VIRGINIA, USA — A new mobile phone, called “Lucia,” vocalizes everything. Every movement through the menu, every action, and every moment is talked out loud -- that includes contacts, texts, and phone calls.

RAZ Mobility, a Virginia-based technology company, and CEO Robert Felgar are the ones behind this product. The company’s work focuses on helping people who aren’t able to use a standard smartphone, specifically seniors.

“This is meant to make life easier and give them a level of safety, as well,” Felgar said. “If something happens and they need help, they’re lost or so forth, they can call a friend or family member to help them.”

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Current smartphones also offer voice-assistants and other commands to help, but Lucia is tactile – something seniors can touch, feel, and use to accomplish simple goals.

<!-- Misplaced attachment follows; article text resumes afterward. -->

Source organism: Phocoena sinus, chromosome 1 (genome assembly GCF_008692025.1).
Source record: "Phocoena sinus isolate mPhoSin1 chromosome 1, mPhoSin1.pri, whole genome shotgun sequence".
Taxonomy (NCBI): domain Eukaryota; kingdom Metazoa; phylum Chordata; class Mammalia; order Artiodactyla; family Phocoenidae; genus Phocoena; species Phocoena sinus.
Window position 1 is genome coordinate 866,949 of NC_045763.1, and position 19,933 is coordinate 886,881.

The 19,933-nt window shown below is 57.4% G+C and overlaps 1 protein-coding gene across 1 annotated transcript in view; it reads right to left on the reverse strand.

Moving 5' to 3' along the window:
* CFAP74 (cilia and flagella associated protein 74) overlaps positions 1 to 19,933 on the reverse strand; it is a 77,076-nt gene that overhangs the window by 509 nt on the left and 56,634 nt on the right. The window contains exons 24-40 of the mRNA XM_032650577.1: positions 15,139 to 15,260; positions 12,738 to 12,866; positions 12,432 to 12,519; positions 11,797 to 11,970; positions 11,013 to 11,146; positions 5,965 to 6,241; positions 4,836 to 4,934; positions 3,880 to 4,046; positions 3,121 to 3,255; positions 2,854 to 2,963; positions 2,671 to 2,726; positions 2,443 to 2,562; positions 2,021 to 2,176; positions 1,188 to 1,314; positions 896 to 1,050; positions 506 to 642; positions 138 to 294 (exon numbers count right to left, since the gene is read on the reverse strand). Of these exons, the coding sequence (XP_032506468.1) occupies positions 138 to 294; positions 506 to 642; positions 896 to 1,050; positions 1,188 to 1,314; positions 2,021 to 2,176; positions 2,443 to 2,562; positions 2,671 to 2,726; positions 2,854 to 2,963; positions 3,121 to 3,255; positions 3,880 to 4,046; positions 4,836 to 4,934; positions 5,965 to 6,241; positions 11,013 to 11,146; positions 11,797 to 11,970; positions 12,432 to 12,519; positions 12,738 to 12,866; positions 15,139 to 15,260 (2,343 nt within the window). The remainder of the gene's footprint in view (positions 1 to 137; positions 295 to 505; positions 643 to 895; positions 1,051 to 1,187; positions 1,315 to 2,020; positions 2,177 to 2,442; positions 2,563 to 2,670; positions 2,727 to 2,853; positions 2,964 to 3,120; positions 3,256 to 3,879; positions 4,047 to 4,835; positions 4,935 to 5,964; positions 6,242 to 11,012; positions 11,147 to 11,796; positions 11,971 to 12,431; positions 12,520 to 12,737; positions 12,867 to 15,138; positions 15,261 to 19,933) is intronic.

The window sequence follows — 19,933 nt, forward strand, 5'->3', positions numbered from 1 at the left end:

“While someone who’s 30 and blind is very motivated and has the time and inclination to learn new technology, it’s much more difficult if you’re 75 or 85,” Felgar said.

"Lucia" Phone (2)
Every movement through the menu, every action, and every moment is talked out loud on "Lucia" -- that includes contacts, texts, and phone calls.
RAZ Mobility

The idea for Lucia came up for Felgar after realizing there was a need for a basic cellphone for blind people. After partnering with a Swizz company, called Enterus, to manufacture the phone, the development of the phone took about two years to finish. Eventually, Felgar saw this an opportunity to help people with other disabilities, not just blindness.

“If you were blind and bought a basic mobile phone 10 years ago, before smartphones… there was no independence because the phone didn’t talk yet,” he said. “What this phone does is talk.”

Easy access to phones is a difficult reality for a lot of Americans. According to the American Foundation for the Blind (AFB), almost 27 million adults reported having some sort of vision loss.

The phone works with just about every wireless provider available right now and is only available on the company website, priced at $299.00. However, several state and federal agencies provide the phone for free to people with disabilities.

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